In a hearing in Albany on Monday, New York Mayor Bloomberg demanded that the state should give the city’s schools their $250 million share of aid anyway, saying that most of the upstate districts created sham agreements.
Bloomberg said most school districts outside New York City adopted faulty local evaluations to extract school aid, not improve teachers. He said the evaluations fail students and protect bad teachers during his testimony at a daylong state budget hearing in which upstate mayors pushed for ways to save some of America’s iconic cities from insolvency.
As Bloomberg complained that other districts had cut corners to defraud the state, UFT President Mike Mulgrew said that they couldn’t even agree on their points of disagreement, and it wasn’t clear if they would continue to talk. In an AP interview, Mulgrew said:
“It’s embarrassing for the mayor of New York to go to Albany to testify at a budget hearing and not know what he’s talking about.”
But at Monday’s hearing, Bloomberg’s evaluation of the union’s role was just as scathing.
In a sometimes heated testimony over three hours, the mayor told legislators that it was irresponsible for them and Cuomo to pass the 2010 law because he said it ties school aid to union approval of local teacher evaluations. He said unions have no incentive to approve effective evaluations.
Louisiana’s teachers aren’t complaining about negotiations, since their state has already determined an evaluation system. Their concern is the effect on teachers themselves. As Danielle Dreilinger reports in the New Orleans Times-Picayune, the Louisiana Federation of Teachers has called the Compass system “fundamentally flawed.” It is encouraging teachers to retire faster, they say. And the teachers who are leaving are the best, most experienced teachers.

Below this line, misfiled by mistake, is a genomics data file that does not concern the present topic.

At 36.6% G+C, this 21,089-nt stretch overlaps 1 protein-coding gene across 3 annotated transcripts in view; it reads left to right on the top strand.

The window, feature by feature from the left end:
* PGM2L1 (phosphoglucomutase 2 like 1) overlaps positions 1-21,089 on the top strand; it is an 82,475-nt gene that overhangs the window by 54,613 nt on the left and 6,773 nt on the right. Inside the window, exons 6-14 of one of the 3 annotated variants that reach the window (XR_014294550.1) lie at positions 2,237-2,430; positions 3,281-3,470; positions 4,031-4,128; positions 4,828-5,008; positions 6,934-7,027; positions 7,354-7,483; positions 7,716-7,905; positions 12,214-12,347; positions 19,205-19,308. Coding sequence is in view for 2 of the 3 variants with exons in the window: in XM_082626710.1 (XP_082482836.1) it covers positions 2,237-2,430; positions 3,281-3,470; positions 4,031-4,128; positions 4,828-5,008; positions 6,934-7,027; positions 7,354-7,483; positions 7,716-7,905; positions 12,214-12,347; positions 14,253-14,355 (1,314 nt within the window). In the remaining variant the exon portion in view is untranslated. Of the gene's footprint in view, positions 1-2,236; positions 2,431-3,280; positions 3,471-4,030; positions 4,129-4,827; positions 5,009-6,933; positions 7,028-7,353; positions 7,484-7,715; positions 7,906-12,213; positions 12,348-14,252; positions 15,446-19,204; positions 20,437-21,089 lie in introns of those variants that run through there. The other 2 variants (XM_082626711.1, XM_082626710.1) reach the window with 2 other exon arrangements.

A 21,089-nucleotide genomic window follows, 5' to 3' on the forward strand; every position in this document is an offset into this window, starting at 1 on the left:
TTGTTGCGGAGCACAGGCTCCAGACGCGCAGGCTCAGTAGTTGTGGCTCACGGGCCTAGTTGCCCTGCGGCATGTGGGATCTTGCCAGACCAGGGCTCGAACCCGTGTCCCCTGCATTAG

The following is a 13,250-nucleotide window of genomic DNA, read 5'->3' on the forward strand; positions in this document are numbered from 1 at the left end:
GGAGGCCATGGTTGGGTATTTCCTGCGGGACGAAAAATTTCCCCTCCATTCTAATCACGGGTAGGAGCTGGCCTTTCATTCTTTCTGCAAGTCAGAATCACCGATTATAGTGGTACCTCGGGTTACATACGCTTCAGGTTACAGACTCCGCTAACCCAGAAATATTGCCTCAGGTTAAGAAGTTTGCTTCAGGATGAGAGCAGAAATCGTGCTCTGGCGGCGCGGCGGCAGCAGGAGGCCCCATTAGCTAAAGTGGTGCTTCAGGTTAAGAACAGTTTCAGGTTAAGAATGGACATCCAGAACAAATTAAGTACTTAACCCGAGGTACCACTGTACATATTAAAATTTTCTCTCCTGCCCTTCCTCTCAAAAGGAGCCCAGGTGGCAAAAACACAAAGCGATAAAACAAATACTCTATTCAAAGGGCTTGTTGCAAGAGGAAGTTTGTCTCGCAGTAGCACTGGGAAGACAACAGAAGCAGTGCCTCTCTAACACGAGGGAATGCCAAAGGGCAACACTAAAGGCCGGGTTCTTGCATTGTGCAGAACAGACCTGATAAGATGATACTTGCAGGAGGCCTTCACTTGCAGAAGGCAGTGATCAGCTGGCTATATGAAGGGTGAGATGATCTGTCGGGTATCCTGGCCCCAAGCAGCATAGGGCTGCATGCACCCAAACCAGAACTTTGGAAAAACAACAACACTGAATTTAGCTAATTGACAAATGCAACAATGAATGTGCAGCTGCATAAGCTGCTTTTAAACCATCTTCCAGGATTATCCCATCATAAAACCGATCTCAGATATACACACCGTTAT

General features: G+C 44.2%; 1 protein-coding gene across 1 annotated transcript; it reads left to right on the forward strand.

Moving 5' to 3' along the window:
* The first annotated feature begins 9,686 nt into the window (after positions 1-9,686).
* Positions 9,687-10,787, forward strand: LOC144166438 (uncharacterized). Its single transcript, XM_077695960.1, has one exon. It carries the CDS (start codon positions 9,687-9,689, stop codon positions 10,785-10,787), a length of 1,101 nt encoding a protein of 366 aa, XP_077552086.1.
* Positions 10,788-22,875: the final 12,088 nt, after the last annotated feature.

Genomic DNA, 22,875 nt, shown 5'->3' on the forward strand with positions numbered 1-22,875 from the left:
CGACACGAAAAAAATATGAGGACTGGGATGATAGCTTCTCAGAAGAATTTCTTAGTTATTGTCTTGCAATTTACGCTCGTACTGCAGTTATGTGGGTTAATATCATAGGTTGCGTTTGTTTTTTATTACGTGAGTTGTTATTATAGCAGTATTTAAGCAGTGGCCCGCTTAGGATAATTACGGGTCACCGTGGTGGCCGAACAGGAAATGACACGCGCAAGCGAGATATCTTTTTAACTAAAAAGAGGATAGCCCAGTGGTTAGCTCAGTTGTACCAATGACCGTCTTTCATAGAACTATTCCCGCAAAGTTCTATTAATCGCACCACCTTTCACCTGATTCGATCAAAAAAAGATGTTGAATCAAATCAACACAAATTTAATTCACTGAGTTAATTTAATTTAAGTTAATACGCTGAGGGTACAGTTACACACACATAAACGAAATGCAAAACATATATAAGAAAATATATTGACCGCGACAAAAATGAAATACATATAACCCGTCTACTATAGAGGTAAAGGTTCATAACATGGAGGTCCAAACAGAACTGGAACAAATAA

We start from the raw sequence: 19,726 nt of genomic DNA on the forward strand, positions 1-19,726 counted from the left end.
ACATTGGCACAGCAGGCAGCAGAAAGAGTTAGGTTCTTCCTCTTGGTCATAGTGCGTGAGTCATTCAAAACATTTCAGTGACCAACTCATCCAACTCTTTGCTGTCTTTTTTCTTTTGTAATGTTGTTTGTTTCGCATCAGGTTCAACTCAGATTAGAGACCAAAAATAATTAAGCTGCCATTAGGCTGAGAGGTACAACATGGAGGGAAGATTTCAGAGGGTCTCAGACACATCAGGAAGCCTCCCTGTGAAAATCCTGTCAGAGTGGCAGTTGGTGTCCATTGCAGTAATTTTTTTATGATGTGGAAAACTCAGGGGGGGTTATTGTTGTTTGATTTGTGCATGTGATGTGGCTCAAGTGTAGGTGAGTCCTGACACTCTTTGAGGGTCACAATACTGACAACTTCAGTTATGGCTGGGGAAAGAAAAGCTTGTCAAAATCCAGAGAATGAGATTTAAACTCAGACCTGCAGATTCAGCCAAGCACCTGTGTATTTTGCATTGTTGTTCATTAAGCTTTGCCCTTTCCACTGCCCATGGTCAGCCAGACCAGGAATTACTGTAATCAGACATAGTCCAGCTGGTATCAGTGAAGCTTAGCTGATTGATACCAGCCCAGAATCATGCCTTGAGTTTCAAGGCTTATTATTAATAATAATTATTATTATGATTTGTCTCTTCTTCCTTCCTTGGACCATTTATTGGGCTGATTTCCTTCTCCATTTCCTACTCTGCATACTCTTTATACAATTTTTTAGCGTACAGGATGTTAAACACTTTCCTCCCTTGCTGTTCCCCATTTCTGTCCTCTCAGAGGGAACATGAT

John White, Louisiana’s Education Supervisor, discounts this claim. His department released a report on Monday that showed retirement has remained stable since 2009 at about 11% of the workforce. White said that the new system is not pushing out the best veteran teachers, and also pointed out that some of them leave teaching when they’re promoted to administrative positions.
The state’s report used about 25% of teachers, whose students test in core subjects, to estimate how many teachers who have left are among the top or bottom brackets. While 16% of retiring teachers were in the top “most effective” bracket, so were 19% of the teachers who stayed on. The number of retiring teachers rated “ineffective” was as high as 12%, while remaining teachers in this category were only 8%. In the state’s eyes, the sifting process is heading in the right direction, leaving a higher percent of effective remaining teachers.
Louisiana Federation of Teachers isn’t buying the state’s argument.
“A stable attrition rate only means that enough teachers are entering our classrooms to replace those who leave,” said LFT President Steve Monaghan. “Attrition does not address the absolute fact that we are losing experienced veteran teachers at a much faster rate than before. More importantly, it completely ignores that teacher morale in Louisiana and nationally is at an all-time low.”
It’s a tough time to be a teacher, but it’s also clearly a time of much creative arguing and rethinking, and that can only be good for education in the end.